(09/14/2010, 12:26 PM)tommy1729 Wrote:(09/14/2010, 01:50 AM)mike3 Wrote: Now that we have a way to define continuum sums, we start with an initial guess to our tetrational function , and then apply the iteration formula

and take the convergent as .

Now the adaptation of this theory to construct a numerical algorithm is a little more complicated. I could post that, if you'd like it, in the Computation forum. But the above is the basic outline of the method.

thanks thats a lot better.

Yes. Though I accidentally left out a detail -- see the post again, I updated it.

(09/14/2010, 12:26 PM)tommy1729 Wrote: 1) is that similar or equal to my " using the sum hoping for convergence " thread ?

It should be.

(09/14/2010, 12:26 PM)tommy1729 Wrote: 2) i assume the intial guess needs to be a taylor , laurent or coo fourier series , in other words analytic. and also map R+ -> R+ , but then we have to start from an already tetration solution ?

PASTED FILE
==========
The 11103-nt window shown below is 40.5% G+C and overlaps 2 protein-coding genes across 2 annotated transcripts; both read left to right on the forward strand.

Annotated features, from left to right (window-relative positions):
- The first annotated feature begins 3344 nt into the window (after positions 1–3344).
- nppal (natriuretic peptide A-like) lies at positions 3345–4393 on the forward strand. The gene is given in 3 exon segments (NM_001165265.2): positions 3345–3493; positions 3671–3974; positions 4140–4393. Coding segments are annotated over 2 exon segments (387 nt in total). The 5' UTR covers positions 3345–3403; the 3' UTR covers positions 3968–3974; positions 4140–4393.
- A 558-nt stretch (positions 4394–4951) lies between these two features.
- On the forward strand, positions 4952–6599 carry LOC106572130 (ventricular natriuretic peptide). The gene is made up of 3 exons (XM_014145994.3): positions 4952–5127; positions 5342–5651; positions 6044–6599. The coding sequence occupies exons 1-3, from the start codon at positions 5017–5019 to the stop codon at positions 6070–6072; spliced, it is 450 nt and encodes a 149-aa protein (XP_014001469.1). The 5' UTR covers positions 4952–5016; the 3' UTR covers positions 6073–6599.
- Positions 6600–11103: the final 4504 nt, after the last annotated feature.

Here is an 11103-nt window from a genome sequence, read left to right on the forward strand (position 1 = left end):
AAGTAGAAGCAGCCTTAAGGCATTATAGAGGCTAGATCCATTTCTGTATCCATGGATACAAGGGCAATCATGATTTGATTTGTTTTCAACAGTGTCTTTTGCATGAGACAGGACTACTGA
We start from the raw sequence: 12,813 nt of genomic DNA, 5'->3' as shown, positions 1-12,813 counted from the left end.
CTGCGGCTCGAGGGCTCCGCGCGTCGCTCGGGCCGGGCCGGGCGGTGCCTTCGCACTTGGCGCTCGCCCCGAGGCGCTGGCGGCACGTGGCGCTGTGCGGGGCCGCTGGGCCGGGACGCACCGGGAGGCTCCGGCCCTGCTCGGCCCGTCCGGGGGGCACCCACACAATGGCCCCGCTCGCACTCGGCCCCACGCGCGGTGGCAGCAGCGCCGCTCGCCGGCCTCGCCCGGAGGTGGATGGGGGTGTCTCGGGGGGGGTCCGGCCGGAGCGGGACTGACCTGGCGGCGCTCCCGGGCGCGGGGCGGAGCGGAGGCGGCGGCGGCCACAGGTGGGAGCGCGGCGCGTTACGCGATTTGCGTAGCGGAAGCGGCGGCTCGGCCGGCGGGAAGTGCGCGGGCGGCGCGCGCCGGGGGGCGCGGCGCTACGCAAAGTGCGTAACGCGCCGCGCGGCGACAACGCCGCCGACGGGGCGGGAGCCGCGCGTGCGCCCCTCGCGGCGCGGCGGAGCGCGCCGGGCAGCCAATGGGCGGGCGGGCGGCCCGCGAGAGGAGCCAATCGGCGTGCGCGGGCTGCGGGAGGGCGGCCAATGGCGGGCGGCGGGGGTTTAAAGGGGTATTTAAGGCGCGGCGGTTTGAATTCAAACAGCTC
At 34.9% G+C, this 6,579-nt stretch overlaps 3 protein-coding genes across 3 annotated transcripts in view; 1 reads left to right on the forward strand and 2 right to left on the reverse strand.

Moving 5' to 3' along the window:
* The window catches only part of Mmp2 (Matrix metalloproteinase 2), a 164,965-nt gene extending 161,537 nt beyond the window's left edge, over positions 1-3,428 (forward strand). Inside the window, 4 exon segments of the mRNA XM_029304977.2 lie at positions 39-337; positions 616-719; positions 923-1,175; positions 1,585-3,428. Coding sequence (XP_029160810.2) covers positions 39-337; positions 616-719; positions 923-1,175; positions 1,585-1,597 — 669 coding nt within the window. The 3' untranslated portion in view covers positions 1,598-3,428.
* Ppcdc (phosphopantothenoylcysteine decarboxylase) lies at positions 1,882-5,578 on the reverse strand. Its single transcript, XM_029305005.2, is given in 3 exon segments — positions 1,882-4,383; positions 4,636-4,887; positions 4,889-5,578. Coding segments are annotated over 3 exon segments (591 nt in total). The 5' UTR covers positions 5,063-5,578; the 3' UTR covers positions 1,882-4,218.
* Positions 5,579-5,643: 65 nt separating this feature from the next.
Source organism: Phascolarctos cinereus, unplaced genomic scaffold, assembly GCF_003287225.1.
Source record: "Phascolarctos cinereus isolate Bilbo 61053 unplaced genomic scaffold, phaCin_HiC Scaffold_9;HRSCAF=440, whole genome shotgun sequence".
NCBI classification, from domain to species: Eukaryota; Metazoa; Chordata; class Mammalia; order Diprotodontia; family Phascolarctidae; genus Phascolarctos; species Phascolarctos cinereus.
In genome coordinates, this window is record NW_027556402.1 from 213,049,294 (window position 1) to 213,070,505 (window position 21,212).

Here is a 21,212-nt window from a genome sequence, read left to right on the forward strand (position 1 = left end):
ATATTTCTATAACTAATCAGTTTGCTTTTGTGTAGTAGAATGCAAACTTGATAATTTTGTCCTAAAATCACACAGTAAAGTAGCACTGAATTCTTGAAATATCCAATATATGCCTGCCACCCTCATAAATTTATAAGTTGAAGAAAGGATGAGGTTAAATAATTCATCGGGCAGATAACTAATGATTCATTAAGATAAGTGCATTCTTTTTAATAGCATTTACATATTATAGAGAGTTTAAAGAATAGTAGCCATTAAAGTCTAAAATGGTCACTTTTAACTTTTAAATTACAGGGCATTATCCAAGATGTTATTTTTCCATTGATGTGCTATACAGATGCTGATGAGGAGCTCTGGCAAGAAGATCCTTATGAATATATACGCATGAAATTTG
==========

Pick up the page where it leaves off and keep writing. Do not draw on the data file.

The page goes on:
In the abstract, it's just a holomorphic (multi-)function. But for the numerical algorithm, we'd use a (truncated) Fourier series.

(09/14/2010, 12:26 PM)tommy1729 Wrote: so what is the advantage of this sum method solution ? afterall it is just a 1periodic wave transform of another sexp/slog.

Biggest advantage seems to be that it gives the widest range of bases I've seen for any tetration method.

(09/14/2010, 12:26 PM)tommy1729 Wrote: what are its properties ?

Not sure exactly what you'd want to know. It seems to be similar to the "Cauchy integral" for bases outside and in some parts of the STR, but the weird part is that when it is used for , it gives the attracting regular iteration. ???